Results about: computational models
The international team achieved it by discovering the rules behind a type of protein structures that are essential for the interaction between proteins and small molecules
IRB Barcelona researcher, Enrique Marcos, is the first author of the study published today in Science
A bioinformatics analysis of pairing 64 drugs used to treat breast cancer allows researchers at IRB Barcelona to identify 10 previously untested combinations with potential to tackle resistance to breast cancer treatment.
In spite of the many drugs available to treat breast cancer, resistance continues to be a problem.
Scientists at the Institute for Research in Biomedicine (IRB Barcelona) and the KTH Royal Institute of Technology in Stockholm develop a new method that predicts the way in which proteins move to exert their biological functions.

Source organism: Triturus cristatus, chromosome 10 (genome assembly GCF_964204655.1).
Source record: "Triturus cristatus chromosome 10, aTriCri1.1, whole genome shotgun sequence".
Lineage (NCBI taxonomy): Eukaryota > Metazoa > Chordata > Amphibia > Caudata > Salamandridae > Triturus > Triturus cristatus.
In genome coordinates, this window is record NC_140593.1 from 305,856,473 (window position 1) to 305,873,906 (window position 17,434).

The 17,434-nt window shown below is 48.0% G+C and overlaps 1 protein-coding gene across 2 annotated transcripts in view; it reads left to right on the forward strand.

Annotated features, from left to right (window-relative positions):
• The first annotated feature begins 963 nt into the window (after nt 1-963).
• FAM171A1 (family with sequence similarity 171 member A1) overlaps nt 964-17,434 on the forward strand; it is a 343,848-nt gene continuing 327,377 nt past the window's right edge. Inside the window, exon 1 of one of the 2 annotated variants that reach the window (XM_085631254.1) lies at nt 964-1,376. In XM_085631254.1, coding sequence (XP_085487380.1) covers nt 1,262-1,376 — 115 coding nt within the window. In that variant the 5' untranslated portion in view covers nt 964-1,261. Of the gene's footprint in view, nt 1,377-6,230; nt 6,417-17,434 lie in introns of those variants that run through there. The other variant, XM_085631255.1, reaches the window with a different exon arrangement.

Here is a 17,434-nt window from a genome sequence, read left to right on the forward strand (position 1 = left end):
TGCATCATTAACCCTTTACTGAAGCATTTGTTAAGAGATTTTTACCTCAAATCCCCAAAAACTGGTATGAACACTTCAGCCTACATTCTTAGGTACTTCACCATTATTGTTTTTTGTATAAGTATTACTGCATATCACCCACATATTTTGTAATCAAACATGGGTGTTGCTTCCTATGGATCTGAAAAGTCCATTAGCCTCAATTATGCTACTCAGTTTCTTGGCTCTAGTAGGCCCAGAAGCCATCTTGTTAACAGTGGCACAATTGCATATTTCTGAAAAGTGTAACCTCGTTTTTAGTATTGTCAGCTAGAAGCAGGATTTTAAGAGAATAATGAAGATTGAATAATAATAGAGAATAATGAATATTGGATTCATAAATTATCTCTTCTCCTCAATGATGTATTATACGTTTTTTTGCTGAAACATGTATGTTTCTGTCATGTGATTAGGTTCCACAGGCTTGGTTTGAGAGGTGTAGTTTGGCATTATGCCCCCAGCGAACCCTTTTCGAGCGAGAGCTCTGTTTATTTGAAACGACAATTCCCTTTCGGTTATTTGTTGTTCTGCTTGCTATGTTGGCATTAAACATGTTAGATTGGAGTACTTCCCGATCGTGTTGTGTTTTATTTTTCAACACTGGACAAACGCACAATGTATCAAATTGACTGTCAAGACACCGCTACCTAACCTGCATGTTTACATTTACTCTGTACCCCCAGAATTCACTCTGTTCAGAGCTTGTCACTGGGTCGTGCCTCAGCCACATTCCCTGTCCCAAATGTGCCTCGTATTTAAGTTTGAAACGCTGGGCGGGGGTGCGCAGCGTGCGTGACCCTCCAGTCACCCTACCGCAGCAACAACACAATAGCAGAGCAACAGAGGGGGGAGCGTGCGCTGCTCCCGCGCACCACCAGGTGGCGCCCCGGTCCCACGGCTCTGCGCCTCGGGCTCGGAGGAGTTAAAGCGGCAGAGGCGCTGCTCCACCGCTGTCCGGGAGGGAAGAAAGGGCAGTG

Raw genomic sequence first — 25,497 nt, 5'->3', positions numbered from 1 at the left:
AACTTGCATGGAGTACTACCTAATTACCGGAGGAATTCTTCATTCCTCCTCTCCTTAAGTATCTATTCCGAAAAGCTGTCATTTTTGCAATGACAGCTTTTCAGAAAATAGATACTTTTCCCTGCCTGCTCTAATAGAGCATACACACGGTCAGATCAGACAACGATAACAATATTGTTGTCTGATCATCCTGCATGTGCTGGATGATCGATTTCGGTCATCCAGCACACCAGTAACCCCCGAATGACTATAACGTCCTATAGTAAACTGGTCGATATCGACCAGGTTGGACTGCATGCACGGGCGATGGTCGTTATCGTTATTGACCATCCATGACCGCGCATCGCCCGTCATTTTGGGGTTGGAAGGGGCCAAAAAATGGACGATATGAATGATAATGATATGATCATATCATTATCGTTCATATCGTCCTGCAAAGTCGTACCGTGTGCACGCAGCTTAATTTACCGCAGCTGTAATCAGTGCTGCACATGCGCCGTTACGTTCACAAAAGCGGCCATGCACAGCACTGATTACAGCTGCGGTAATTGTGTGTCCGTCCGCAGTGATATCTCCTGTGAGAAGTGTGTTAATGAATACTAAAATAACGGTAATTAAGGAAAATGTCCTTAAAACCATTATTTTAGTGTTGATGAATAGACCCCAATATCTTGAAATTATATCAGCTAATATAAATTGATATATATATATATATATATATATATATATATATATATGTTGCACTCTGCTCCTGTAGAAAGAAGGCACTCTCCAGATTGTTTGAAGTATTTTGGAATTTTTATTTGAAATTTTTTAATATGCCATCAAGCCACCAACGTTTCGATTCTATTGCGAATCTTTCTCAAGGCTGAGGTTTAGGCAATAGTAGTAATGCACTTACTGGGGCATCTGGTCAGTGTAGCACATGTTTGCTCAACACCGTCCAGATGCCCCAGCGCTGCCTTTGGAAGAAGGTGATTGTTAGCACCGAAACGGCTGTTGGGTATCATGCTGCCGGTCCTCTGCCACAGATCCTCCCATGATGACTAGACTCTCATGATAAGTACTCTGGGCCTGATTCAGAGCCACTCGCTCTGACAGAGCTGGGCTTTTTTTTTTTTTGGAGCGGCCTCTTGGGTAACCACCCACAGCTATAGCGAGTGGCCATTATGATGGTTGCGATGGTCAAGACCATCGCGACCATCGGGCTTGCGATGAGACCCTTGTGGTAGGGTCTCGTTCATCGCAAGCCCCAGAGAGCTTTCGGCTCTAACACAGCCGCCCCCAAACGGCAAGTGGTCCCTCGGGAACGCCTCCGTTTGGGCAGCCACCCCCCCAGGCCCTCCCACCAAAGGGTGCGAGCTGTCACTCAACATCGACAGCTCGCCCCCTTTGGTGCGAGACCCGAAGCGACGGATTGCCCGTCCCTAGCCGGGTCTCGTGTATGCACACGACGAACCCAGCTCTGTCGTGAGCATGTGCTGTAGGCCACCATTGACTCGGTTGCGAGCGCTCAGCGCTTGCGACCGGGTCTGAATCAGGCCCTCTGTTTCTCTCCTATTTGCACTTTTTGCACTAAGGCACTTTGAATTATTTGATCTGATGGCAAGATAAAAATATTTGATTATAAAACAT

They have demonstrated that protein movement is governed by the general shape of these molecules, thereby providing new data on how proteins work—a key step for drug development.
The simulation method developed in Modesto Orozco’s laboratory allows the study—with unprecedented accuracy—of structural changes in DNA and of the interaction of DNA with proteins and drugs.
All the simulations and posterior analyses are kept in the first online tool developed to date dedicated to atomic level simulations of nucleic acids.
The platform is free of charge and available to the entire scientific community through the Spanish Institute of Bioinformatics and the European network ELIXIR-Excellerate.
In addition to other uses, the new method provides greater insight into how DNA is recognised by proteins that modify its function or by the drugs that bind to it to exert their therapeutic action, thereby furthering our understanding of the biological function of DNA.